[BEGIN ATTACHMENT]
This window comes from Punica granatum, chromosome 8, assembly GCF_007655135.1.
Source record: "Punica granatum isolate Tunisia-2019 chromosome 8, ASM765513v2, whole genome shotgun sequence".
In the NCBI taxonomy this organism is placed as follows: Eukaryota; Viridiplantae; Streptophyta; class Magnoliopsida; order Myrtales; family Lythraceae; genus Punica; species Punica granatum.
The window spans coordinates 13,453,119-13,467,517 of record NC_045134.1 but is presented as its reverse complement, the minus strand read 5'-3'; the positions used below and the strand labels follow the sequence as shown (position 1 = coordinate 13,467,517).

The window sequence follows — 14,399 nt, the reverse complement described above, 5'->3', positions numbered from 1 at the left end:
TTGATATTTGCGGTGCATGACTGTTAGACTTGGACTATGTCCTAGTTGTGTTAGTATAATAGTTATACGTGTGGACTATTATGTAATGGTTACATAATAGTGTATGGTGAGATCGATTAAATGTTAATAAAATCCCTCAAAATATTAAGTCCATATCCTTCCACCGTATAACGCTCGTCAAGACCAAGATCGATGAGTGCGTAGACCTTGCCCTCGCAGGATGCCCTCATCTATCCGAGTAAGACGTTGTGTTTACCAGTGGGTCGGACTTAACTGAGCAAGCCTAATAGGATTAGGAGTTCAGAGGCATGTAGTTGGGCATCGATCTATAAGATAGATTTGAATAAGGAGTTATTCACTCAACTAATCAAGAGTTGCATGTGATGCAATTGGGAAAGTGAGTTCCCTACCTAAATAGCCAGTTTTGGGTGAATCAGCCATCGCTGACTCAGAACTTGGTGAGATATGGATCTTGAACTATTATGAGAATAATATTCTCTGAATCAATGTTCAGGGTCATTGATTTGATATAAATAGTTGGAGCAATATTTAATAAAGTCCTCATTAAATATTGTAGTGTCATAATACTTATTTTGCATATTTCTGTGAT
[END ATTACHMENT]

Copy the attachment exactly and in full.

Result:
This window comes from Punica granatum, chromosome 8, assembly GCF_007655135.1.
Source record: "Punica granatum isolate Tunisia-2019 chromosome 8, ASM765513v2, whole genome shotgun sequence".
In the NCBI taxonomy this organism is placed as follows: Eukaryota; Viridiplantae; Streptophyta; class Magnoliopsida; order Myrtales; family Lythraceae; genus Punica; species Punica granatum.
The window spans coordinates 13,453,119-13,467,517 of record NC_045134.1 but is presented as its reverse complement, the minus strand read 5'-3'; the positions used below and the strand labels follow the sequence as shown (position 1 = coordinate 13,467,517).

The window sequence follows — 14,399 nt, the reverse complement described above, 5'->3', positions numbered from 1 at the left end:
TTGATATTTGCGGTGCATGACTGTTAGACTTGGACTATGTCCTAGTTGTGTTAGTATAATAGTTATACGTGTGGACTATTATGTAATGGTTACATAATAGTGTATGGTGAGATCGATTAAATGTTAATAAAATCCCTCAAAATATTAAGTCCATATCCTTCCACCGTATAACGCTCGTCAAGACCAAGATCGATGAGTGCGTAGACCTTGCCCTCGCAGGATGCCCTCATCTATCCGAGTAAGACGTTGTGTTTACCAGTGGGTCGGACTTAACTGAGCAAGCCTAATAGGATTAGGAGTTCAGAGGCATGTAGTTGGGCATCGATCTATAAGATAGATTTGAATAAGGAGTTATTCACTCAACTAATCAAGAGTTGCATGTGATGCAATTGGGAAAGTGAGTTCCCTACCTAAATAGCCAGTTTTGGGTGAATCAGCCATCGCTGACTCAGAACTTGGTGAGATATGGATCTTGAACTATTATGAGAATAATATTCTCTGAATCAATGTTCAGGGTCATTGATTTGATATAAATAGTTGGAGCAATATTTAATAAAGTCCTCATTAAATATTGTAGTGTCATAATACTTATTTTGCATATTTCTGTGAT